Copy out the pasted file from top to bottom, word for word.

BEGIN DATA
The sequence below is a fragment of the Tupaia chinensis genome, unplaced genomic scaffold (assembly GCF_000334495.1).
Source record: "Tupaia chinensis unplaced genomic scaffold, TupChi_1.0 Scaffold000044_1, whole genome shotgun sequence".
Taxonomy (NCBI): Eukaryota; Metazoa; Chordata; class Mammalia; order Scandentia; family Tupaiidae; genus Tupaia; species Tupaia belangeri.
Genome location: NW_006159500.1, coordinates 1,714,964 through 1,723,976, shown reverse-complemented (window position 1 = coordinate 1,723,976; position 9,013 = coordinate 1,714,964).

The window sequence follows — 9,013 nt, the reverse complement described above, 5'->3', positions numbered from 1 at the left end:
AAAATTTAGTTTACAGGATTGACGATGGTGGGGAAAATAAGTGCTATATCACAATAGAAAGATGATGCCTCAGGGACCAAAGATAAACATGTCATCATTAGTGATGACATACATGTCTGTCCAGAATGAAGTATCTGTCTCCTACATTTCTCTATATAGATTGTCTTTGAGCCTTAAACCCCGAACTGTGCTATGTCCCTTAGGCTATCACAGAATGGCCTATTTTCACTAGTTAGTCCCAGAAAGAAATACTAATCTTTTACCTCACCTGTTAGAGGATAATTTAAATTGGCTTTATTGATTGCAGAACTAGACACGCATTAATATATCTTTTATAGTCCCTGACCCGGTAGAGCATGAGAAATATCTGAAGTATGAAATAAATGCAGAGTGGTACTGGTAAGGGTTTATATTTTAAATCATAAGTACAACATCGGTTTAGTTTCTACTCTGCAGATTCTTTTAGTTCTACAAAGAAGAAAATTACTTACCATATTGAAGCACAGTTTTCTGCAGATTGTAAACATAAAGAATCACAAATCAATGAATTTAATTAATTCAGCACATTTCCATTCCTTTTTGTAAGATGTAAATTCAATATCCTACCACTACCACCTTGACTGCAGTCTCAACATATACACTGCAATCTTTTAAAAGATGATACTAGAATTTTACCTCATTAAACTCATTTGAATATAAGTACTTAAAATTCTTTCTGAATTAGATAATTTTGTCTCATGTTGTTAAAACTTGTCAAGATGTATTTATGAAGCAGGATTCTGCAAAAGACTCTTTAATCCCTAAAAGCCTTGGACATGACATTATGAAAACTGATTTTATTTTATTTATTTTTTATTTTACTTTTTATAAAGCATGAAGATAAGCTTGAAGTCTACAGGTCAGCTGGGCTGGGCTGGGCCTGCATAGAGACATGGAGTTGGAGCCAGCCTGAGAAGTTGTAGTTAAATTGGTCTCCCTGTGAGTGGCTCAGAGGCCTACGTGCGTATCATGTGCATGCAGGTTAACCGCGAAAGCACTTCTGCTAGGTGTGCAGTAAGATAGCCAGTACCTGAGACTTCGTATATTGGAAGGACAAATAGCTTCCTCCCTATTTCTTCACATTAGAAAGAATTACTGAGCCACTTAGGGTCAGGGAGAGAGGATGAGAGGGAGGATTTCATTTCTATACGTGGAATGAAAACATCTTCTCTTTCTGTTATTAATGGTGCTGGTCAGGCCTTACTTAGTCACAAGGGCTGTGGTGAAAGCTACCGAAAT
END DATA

The sequence below is a fragment of the Tupaia chinensis genome, unplaced genomic scaffold (assembly GCF_000334495.1).
Source record: "Tupaia chinensis unplaced genomic scaffold, TupChi_1.0 Scaffold000044_1, whole genome shotgun sequence".
Taxonomy (NCBI): Eukaryota; Metazoa; Chordata; class Mammalia; order Scandentia; family Tupaiidae; genus Tupaia; species Tupaia belangeri.
Genome location: NW_006159500.1, coordinates 1,714,964 through 1,723,976, shown reverse-complemented (window position 1 = coordinate 1,723,976; position 9,013 = coordinate 1,714,964).

The window sequence follows — 9,013 nt, the reverse complement described above, 5'->3', positions numbered from 1 at the left end:
AAAATTTAGTTTACAGGATTGACGATGGTGGGGAAAATAAGTGCTATATCACAATAGAAAGATGATGCCTCAGGGACCAAAGATAAACATGTCATCATTAGTGATGACATACATGTCTGTCCAGAATGAAGTATCTGTCTCCTACATTTCTCTATATAGATTGTCTTTGAGCCTTAAACCCCGAACTGTGCTATGTCCCTTAGGCTATCACAGAATGGCCTATTTTCACTAGTTAGTCCCAGAAAGAAATACTAATCTTTTACCTCACCTGTTAGAGGATAATTTAAATTGGCTTTATTGATTGCAGAACTAGACACGCATTAATATATCTTTTATAGTCCCTGACCCGGTAGAGCATGAGAAATATCTGAAGTATGAAATAAATGCAGAGTGGTACTGGTAAGGGTTTATATTTTAAATCATAAGTACAACATCGGTTTAGTTTCTACTCTGCAGATTCTTTTAGTTCTACAAAGAAGAAAATTACTTACCATATTGAAGCACAGTTTTCTGCAGATTGTAAACATAAAGAATCACAAATCAATGAATTTAATTAATTCAGCACATTTCCATTCCTTTTTGTAAGATGTAAATTCAATATCCTACCACTACCACCTTGACTGCAGTCTCAACATATACACTGCAATCTTTTAAAAGATGATACTAGAATTTTACCTCATTAAACTCATTTGAATATAAGTACTTAAAATTCTTTCTGAATTAGATAATTTTGTCTCATGTTGTTAAAACTTGTCAAGATGTATTTATGAAGCAGGATTCTGCAAAAGACTCTTTAATCCCTAAAAGCCTTGGACATGACATTATGAAAACTGATTTTATTTTATTTATTTTTTATTTTACTTTTTATAAAGCATGAAGATAAGCTTGAAGTCTACAGGTCAGCTGGGCTGGGCTGGGCCTGCATAGAGACATGGAGTTGGAGCCAGCCTGAGAAGTTGTAGTTAAATTGGTCTCCCTGTGAGTGGCTCAGAGGCCTACGTGCGTATCATGTGCATGCAGGTTAACCGCGAAAGCACTTCTGCTAGGTGTGCAGTAAGATAGCCAGTACCTGAGACTTCGTATATTGGAAGGACAAATAGCTTCCTCCCTATTTCTTCACATTAGAAAGAATTACTGAGCCACTTAGGGTCAGGGAGAGAGGATGAGAGGGAGGATTTCATTTCTATACGTGGAATGAAAACATCTTCTCTTTCTGTTATTAATGGTGCTGGTCAGGCCTTACTTAGTCACAAGGGCTGTGGTGAAAGCTACCGAAAT